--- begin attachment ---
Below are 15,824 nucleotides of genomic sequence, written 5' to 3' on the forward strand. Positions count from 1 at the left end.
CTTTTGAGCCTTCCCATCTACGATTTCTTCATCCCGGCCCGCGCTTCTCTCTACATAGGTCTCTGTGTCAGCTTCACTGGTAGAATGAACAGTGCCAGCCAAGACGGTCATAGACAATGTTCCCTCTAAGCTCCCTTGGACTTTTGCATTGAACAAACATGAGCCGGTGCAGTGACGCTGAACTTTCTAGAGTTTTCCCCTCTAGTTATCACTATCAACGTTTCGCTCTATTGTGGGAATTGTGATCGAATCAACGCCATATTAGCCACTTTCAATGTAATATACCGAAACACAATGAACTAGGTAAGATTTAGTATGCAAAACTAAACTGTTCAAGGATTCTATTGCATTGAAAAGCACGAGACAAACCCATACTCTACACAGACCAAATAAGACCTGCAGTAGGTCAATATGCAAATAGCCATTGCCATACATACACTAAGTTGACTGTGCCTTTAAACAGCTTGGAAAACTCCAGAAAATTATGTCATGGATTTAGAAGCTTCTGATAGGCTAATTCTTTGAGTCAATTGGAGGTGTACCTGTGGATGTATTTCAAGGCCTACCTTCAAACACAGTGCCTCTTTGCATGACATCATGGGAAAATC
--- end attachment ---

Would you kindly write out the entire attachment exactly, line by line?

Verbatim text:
Below are 15,824 nucleotides of genomic sequence, written 5' to 3' on the forward strand. Positions count from 1 at the left end.
CTTTTGAGCCTTCCCATCTACGATTTCTTCATCCCGGCCCGCGCTTCTCTCTACATAGGTCTCTGTGTCAGCTTCACTGGTAGAATGAACAGTGCCAGCCAAGACGGTCATAGACAATGTTCCCTCTAAGCTCCCTTGGACTTTTGCATTGAACAAACATGAGCCGGTGCAGTGACGCTGAACTTTCTAGAGTTTTCCCCTCTAGTTATCACTATCAACGTTTCGCTCTATTGTGGGAATTGTGATCGAATCAACGCCATATTAGCCACTTTCAATGTAATATACCGAAACACAATGAACTAGGTAAGATTTAGTATGCAAAACTAAACTGTTCAAGGATTCTATTGCATTGAAAAGCACGAGACAAACCCATACTCTACACAGACCAAATAAGACCTGCAGTAGGTCAATATGCAAATAGCCATTGCCATACATACACTAAGTTGACTGTGCCTTTAAACAGCTTGGAAAACTCCAGAAAATTATGTCATGGATTTAGAAGCTTCTGATAGGCTAATTCTTTGAGTCAATTGGAGGTGTACCTGTGGATGTATTTCAAGGCCTACCTTCAAACACAGTGCCTCTTTGCATGACATCATGGGAAAATC